Informant Personality Is Associated With Ratings of Memory Problems in Older Adults

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Abstract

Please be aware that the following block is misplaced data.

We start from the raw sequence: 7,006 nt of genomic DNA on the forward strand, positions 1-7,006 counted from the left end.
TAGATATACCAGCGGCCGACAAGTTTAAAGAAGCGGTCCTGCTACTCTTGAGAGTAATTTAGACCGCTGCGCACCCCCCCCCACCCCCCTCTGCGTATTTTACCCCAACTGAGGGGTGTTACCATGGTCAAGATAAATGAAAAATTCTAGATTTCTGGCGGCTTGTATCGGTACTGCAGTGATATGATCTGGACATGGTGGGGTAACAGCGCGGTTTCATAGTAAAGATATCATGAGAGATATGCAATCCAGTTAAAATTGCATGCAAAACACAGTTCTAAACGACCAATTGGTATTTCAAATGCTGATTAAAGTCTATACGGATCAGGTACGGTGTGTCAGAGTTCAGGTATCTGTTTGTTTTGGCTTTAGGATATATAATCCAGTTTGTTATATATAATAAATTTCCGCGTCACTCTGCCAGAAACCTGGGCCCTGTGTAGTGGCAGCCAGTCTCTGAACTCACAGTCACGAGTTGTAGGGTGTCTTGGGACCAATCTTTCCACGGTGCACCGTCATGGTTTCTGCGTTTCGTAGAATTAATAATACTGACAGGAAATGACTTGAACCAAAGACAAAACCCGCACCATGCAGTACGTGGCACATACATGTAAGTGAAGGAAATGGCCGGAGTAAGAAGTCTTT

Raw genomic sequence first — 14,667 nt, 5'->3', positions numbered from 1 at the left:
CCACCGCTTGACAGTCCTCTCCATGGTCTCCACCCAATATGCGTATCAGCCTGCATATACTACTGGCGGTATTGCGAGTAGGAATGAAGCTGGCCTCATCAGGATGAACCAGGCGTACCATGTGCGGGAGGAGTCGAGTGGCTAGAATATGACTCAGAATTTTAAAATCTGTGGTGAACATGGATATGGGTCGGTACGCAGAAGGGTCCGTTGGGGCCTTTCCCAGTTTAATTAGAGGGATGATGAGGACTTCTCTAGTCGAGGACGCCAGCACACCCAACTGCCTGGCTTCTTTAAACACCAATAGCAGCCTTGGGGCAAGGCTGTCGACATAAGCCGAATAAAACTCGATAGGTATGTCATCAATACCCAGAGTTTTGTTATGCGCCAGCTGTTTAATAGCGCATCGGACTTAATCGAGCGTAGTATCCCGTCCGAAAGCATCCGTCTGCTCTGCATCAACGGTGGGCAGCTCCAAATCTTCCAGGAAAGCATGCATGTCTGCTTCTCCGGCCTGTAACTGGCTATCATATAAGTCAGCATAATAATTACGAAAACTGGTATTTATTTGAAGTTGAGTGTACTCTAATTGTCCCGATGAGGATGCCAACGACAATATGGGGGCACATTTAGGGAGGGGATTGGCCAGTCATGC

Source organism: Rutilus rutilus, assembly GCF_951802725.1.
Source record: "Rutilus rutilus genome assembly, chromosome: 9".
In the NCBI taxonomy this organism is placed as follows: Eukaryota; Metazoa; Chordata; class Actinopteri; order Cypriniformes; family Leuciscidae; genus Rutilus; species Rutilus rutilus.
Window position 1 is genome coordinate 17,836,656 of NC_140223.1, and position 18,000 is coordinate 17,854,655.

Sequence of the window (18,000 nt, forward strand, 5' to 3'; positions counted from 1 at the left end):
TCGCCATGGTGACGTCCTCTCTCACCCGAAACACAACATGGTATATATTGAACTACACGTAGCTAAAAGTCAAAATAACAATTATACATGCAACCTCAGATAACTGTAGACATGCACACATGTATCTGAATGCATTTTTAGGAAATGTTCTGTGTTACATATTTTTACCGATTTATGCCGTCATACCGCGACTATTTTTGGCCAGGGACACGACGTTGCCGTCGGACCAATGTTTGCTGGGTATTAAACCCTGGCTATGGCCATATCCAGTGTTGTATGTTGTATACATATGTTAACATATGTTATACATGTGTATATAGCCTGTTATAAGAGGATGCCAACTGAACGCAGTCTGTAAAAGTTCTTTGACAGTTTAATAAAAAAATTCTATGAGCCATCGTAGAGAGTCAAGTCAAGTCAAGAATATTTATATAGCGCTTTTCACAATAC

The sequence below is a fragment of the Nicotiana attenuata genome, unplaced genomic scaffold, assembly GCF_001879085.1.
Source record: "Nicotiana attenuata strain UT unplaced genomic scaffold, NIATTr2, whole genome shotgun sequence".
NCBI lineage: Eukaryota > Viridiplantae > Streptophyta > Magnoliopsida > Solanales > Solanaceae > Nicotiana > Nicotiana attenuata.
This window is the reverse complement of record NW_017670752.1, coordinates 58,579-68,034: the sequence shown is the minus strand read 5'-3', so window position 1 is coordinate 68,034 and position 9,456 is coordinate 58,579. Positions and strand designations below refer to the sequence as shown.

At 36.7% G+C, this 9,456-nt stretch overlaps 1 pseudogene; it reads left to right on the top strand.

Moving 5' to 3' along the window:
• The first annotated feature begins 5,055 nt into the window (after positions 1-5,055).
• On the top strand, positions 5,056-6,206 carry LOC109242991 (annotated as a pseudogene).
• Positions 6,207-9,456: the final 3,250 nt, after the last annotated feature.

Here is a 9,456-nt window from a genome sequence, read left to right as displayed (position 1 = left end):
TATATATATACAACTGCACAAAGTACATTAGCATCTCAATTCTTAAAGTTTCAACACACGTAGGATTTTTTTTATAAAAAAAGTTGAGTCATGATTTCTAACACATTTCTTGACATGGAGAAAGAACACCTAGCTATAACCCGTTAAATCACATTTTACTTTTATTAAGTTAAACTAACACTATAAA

Memory complaints are a key diagnostic criterion for dementia and mild cognitive impairment. Rating scales can be used to capture information about individuals’ memory problems from informants such as family members. However, problems with scale reliability suggest that individual differences influence the ratings informants provide. This project tested whether informants’ neuroticism was associated with their ratings of an older adult’s memory. In an online study, 293 volunteers completed a Five-Factor Personality Questionnaire and used 2 memory questionnaires to provide ratings of memory problems in an older individual they knew well. Rater neuroticism correlated positively with estimates of memory problems: More neurotic informants provided higher estimates of memory difficulties in the person they were rating. A second study replicated this finding with 786 volunteers and another widely used memory measure, the AD8. In both studies, exploratory analyses suggested the effect size was large enough to impact on clinical practice.

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